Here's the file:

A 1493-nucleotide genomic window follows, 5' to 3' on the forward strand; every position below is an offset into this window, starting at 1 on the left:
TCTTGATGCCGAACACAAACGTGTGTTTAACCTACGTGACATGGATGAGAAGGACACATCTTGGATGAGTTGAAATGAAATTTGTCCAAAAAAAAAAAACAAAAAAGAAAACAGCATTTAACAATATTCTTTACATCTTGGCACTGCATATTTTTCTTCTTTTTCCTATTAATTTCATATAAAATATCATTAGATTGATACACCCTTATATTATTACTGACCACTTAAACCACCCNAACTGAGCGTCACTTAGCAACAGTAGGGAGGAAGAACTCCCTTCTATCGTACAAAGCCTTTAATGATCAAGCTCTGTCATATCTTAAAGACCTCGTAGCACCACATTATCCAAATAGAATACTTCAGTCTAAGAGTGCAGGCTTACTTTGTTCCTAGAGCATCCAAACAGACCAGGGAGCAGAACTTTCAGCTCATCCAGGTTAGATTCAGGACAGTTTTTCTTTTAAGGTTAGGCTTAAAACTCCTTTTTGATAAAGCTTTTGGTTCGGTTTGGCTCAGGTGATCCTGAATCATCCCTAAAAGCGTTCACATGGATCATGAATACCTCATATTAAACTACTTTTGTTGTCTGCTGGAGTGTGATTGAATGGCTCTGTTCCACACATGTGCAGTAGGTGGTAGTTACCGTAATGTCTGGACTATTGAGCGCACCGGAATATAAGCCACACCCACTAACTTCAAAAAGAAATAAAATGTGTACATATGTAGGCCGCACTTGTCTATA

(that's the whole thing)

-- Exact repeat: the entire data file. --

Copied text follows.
A 1493-nucleotide genomic window follows, 5' to 3' on the forward strand; every position below is an offset into this window, starting at 1 on the left:
TCTTGATGCCGAACACAAACGTGTGTTTAACCTACGTGACATGGATGAGAAGGACACATCTTGGATGAGTTGAAATGAAATTTGTCCAAAAAAAAAAAACAAAAAAGAAAACAGCATTTAACAATATTCTTTACATCTTGGCACTGCATATTTTTCTTCTTTTTCCTATTAATTTCATATAAAATATCATTAGATTGATACACCCTTATATTATTACTGACCACTTAAACCACCCNAACTGAGCGTCACTTAGCAACAGTAGGGAGGAAGAACTCCCTTCTATCGTACAAAGCCTTTAATGATCAAGCTCTGTCATATCTTAAAGACCTCGTAGCACCACATTATCCAAATAGAATACTTCAGTCTAAGAGTGCAGGCTTACTTTGTTCCTAGAGCATCCAAACAGACCAGGGAGCAGAACTTTCAGCTCATCCAGGTTAGATTCAGGACAGTTTTTCTTTTAAGGTTAGGCTTAAAACTCCTTTTTGATAAAGCTTTTGGTTCGGTTTGGCTCAGGTGATCCTGAATCATCCCTAAAAGCGTTCACATGGATCATGAATACCTCATATTAAACTACTTTTGTTGTCTGCTGGAGTGTGATTGAATGGCTCTGTTCCACACATGTGCAGTAGGTGGTAGTTACCGTAATGTCTGGACTATTGAGCGCACCGGAATATAAGCCACACCCACTAACTTCAAAAAGAAATAAAATGTGTACATATGTAGGCCGCACTTGTCTATA